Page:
No AccessLanguage, Speech, and Hearing Services in SchoolsClinical Forum1 Jul 2009

Morphology and Literacy: Getting Our Heads in the Game

    Purpose

    This prologue introduces the clinical forum, briefly discusses the importance of morphology in literacy, and informs the reader of the scope of the included articles.

    Method

    The concept of morphology is reviewed, contributing authors are introduced, and a brief summary of each of the 5 forum articles is provided.

    Conclusion

    The studies in this forum investigated different morphological skills in a variety of contexts, at a variety of grade levels, and from a variety of perspectives, enabling the reader to learn more about morphological awareness developmentally, linguistically, and clinically.

    References

    • Anglin, J. (1993). Vocabulary development: A morphological analysis. Monographs of the Society for Research in Child Development, 5810, Serial No. 238.
    • Apel, K., & Thomas-Tate, S. (2009). Morphological awareness skills of fourth-grade African American students. Language, Speech, and Hearing Services in Schools, 40, 312–324.
    • Baumann, J. F., Edwards, E. C., Font, G., Tereshinski, C. A., Kame’enui, E. J., & Olejnik, S. (2002). Teaching morphemic and contextual analysis to 5th grade students. Reading Research Quarterly, 37, 150–173.
    • Carlisle, J. (1987). The use of morphological knowledge in spelling derived forms by learning disabled and normal students. Annals of Dyslexia, 37, 90–108.
    • Carlisle, J. (1988). Knowledge of derivational morphology and spelling ability in fourth, sixth, and eighth graders. Applied Psycholinguistics, 9, 247–266.
    • Carlisle, J. (1995). Morphological awareness and early reading achievement. In Feldman, L. B. (Ed.), Morphological aspects of language processing (pp. 189–209). Hillsdale, NJ: Erlbaum.
    • Carlisle, J. (2000). Awareness of the structure and meaning of morphologically complex words: Impact on reading. Reading and Writing: An Interdisciplinary Journal, 12, 169–190.
    • Carlisle, J., & Stone, A. (2005). Exploring the role of morphemes in word reading. Reading Research Quarterly, 40, 428–449.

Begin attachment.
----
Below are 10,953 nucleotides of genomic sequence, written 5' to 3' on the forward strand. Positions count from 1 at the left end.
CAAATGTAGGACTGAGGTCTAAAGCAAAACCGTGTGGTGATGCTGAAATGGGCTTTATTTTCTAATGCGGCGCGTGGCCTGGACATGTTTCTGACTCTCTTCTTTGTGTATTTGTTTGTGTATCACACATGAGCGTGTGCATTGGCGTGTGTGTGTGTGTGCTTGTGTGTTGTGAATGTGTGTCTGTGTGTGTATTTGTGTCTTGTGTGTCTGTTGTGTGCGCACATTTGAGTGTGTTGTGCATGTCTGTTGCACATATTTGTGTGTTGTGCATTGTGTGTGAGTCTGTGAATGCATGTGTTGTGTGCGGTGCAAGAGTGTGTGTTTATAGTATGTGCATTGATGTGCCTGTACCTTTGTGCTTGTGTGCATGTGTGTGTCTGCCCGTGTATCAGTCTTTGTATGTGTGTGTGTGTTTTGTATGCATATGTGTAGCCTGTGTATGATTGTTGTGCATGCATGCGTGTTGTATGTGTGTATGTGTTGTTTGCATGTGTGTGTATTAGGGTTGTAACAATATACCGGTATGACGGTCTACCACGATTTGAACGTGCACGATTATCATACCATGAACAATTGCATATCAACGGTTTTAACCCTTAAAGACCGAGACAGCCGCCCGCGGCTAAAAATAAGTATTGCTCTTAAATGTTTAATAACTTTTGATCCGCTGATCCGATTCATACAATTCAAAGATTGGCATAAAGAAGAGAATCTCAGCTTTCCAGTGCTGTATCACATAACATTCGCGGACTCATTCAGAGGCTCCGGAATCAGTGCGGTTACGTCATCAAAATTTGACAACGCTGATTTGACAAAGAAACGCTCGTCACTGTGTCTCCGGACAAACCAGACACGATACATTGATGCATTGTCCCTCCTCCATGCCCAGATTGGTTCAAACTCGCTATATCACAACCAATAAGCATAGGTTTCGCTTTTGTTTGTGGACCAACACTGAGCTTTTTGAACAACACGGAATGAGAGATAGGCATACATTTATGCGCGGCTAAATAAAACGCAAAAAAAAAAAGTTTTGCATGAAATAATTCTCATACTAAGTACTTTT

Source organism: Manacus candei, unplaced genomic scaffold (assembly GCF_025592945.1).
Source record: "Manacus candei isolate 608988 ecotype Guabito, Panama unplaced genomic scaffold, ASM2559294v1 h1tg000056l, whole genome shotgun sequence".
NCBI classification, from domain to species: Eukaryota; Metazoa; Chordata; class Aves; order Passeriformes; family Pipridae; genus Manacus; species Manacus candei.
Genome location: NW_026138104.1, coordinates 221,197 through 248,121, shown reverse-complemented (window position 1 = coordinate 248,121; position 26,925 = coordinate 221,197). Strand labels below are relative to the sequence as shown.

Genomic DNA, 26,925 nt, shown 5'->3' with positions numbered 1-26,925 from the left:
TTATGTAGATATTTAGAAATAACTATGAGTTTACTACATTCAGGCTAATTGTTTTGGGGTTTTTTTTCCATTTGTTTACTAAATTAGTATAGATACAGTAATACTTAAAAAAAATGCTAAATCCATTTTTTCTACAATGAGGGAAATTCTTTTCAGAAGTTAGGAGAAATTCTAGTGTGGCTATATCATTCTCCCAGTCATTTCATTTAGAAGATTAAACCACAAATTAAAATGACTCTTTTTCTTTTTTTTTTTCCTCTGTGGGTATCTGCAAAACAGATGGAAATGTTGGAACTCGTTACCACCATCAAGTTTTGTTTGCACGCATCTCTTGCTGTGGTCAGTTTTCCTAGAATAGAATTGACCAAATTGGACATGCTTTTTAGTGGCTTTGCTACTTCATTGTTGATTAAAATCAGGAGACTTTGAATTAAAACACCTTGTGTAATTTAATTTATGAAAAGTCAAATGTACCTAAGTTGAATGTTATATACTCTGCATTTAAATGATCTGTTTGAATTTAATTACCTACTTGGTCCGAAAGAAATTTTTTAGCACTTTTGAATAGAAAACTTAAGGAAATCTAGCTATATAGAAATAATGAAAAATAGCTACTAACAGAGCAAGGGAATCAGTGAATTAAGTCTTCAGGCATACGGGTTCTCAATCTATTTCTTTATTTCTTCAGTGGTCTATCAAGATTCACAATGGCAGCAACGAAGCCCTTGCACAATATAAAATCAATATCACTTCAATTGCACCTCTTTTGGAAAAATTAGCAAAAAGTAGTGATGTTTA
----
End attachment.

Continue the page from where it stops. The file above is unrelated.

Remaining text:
• Carlisle, J., Stone, A., & Katz, L. (2001). The effects of phonological transparency on reading derived words. Annals of Dyslexia, 51, 249–274.
    • Champion, A. (1997). Knowledge of suffixed words: A comparison of reading disabled and nondisabled readers. Annals of Dyslexia, 47, 29–55.
    • Elbro, C., & Arnbak, E. (1996). The role of morpheme recognition and morphological awareness in dyslexia. Annals of Dyslexia, 46, 209–240.
    • Fowler, A., & Liberman, I. (1995). Morphological awareness as related to early reading and spelling ability. In Feldman, L. (Ed.), Morphological aspects of language processing (pp. 157–188). Hillsdale, NJ: Erlbaum.
    • Green, L., McCutchen, D., Schwiebert, C., Quinlan, T., Eva-Wood, A., & Juelis, J. (2003). Morphological development in children’s writing. Journal of Educational Psychology, 95, 752–761.
    • Jarmulowicz, L., & Hay, S. E. (2009). Derivational morphophonology: Exploring errors in third graders' productions. Language, Speech, and Hearing Services in Schools, 40, 299–311.
    • Katz, L. A., & Carlisle, J. F. (2009). Teaching students with reading difficulties to be close readers: A feasibility study. Language, Speech, and Hearing Services in Schools, 40, 325–340.
    • Kirk, C., & Gillon, G. T. (2009). Integrated morphological awareness intervention as a tool for improving literacy. Language, Speech, and Hearing Services in Schools, 40, 341–351.
    • Mahoney, M., Singson, M., & Mann, V. (2000). Reading ability and sensitivity to morphological relations. Reading and Writing: An Interdisciplinary Journal, 12, 191–218.
    • Nagy, W., & Anderson, R. C. (1984). How many words are there in printed school English?, Reading Research Quarterly, 19, 304–330.
    • Nagy, W., Berninger, V., & Abbott, R. (2006). Contributions of morphology beyond phonology to literacy outcomes of upper elementary and middle school students. Journal of Educational Psychology, 98(1)17–34.
    • Ortega, K., Borden, B., & Rosenbush, B. (Producers). (2006). Get’cha head in the game. On High school musical [CD]. Burbank, CA: Universal Music Group.
    • Schain, D. (Producer). (2006). High school musical [Motion picture]. Burbank, CA: Buena Vista Home Entertainment.
    • Singson, M., Mahoney, D., & Mann, V. (2000). The relation between reading ability and morphological skills: Evidence from derivational suffixes. Reading and Writing: An Interdisciplinary Journal, 12, 219–252.
    • Tyler, A., & Nagy, W. (1990). Use of derivational morphology during reading. Cognition, 36(1)17–34.
    • Windsor, J. (2000). The role of phonological opacity in reading achievement. Journal of Speech, Language, and Hearing Research, 43, 50–61.
    • Wolter, J. A., Wood, A., & D’zatko, K. W. (2009). The influence of morpohological awareness on the literacy development of first-grade children. Language, Speech, and Hearing Services in Schools, 40, 286–298.

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